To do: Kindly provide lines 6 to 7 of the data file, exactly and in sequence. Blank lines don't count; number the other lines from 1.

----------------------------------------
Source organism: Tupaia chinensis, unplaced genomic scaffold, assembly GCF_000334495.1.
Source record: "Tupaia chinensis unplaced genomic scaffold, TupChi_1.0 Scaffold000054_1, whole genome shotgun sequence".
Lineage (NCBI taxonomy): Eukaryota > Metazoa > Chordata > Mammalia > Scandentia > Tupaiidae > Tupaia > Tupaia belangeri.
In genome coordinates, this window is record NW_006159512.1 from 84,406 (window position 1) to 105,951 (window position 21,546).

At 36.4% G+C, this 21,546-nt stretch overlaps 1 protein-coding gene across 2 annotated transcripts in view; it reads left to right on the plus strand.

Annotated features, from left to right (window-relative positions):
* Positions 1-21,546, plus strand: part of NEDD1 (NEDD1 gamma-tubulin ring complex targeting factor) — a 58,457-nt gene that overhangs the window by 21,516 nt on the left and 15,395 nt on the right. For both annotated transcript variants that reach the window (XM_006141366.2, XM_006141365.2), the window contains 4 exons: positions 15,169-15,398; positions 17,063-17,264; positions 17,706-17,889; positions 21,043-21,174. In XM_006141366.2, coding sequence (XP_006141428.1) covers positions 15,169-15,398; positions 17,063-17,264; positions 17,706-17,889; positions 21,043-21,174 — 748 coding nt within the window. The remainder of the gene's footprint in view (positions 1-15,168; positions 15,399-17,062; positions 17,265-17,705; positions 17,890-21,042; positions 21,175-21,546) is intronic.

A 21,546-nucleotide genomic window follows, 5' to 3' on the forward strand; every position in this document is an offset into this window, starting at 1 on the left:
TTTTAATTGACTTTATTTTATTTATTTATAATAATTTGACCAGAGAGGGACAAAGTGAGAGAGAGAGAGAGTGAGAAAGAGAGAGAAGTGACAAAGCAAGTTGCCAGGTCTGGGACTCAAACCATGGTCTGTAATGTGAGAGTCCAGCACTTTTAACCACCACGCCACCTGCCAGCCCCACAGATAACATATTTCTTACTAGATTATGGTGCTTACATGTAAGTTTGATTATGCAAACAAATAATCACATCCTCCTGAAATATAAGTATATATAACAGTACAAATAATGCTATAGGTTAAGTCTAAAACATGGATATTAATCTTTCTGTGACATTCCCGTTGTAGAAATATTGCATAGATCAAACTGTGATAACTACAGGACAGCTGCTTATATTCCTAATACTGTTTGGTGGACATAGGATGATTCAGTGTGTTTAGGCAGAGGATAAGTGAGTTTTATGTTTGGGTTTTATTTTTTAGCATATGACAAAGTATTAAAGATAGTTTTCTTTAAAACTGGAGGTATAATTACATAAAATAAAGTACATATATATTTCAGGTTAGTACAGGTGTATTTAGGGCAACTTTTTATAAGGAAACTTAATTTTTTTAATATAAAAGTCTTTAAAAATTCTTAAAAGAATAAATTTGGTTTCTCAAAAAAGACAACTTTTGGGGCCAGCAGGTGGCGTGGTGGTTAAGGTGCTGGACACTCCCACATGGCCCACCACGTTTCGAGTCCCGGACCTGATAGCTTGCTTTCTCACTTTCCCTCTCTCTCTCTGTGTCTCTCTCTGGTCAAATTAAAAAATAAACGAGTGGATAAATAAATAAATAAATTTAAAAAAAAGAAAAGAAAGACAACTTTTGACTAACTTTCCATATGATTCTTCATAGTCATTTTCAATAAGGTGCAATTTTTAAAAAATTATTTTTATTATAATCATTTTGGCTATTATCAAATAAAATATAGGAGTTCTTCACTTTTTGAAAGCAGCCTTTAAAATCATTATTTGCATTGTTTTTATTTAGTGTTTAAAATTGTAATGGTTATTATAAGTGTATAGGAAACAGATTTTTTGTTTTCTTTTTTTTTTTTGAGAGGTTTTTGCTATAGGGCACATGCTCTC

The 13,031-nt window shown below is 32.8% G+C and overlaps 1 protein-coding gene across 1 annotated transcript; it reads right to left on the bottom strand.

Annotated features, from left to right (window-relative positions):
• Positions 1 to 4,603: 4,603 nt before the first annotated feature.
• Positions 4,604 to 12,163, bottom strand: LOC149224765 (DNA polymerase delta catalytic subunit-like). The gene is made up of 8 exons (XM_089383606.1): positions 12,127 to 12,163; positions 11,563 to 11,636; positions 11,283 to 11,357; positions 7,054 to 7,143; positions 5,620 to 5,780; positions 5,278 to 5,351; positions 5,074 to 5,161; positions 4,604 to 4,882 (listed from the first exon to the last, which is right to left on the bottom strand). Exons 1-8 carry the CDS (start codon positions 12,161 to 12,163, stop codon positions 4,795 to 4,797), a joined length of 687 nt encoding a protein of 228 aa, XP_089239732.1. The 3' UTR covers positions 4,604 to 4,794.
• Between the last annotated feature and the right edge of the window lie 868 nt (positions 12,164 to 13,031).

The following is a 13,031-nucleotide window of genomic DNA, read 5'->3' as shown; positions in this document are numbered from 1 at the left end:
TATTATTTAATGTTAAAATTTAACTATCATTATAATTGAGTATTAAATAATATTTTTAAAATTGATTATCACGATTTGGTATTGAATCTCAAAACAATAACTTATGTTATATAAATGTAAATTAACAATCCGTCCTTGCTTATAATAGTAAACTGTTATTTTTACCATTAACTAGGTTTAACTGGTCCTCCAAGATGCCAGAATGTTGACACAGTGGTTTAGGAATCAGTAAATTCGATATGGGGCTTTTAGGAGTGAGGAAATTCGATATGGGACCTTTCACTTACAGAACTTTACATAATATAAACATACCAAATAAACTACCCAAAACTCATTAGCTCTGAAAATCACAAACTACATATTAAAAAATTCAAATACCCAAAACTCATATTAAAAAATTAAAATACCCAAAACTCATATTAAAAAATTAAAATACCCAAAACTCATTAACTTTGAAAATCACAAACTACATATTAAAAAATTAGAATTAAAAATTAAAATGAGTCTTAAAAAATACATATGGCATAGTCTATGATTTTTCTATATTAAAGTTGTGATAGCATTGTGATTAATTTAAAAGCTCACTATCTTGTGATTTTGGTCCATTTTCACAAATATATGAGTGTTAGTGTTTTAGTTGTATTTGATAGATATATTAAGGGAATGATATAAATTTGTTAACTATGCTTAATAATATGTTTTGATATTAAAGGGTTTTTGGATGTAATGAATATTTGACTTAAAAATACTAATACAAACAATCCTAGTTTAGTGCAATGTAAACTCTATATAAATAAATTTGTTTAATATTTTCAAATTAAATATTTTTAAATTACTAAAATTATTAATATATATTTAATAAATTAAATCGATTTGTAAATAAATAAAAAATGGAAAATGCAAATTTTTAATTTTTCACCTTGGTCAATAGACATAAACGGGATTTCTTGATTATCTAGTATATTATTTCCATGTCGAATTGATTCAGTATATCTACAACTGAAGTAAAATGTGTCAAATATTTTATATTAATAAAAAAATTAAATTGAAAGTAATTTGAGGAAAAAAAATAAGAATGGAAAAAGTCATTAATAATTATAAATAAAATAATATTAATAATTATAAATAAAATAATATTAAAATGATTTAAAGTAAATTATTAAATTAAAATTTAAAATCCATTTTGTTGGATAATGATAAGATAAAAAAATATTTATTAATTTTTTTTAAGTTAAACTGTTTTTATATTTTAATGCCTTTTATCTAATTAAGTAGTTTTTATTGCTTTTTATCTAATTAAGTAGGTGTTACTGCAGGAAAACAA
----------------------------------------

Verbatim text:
Annotated features, from left to right (window-relative positions):
* Positions 1-21,546, plus strand: part of NEDD1 (NEDD1 gamma-tubulin ring complex targeting factor) — a 58,457-nt gene that overhangs the window by 21,516 nt on the left and 15,395 nt on the right. For both annotated transcript variants that reach the window (XM_006141366.2, XM_006141365.2), the window contains 4 exons: positions 15,169-15,398; positions 17,063-17,264; positions 17,706-17,889; positions 21,043-21,174. In XM_006141366.2, coding sequence (XP_006141428.1) covers positions 15,169-15,398; positions 17,063-17,264; positions 17,706-17,889; positions 21,043-21,174 — 748 coding nt within the window. The remainder of the gene's footprint in view (positions 1-15,168; positions 15,399-17,062; positions 17,265-17,705; positions 17,890-21,042; positions 21,175-21,546) is intronic.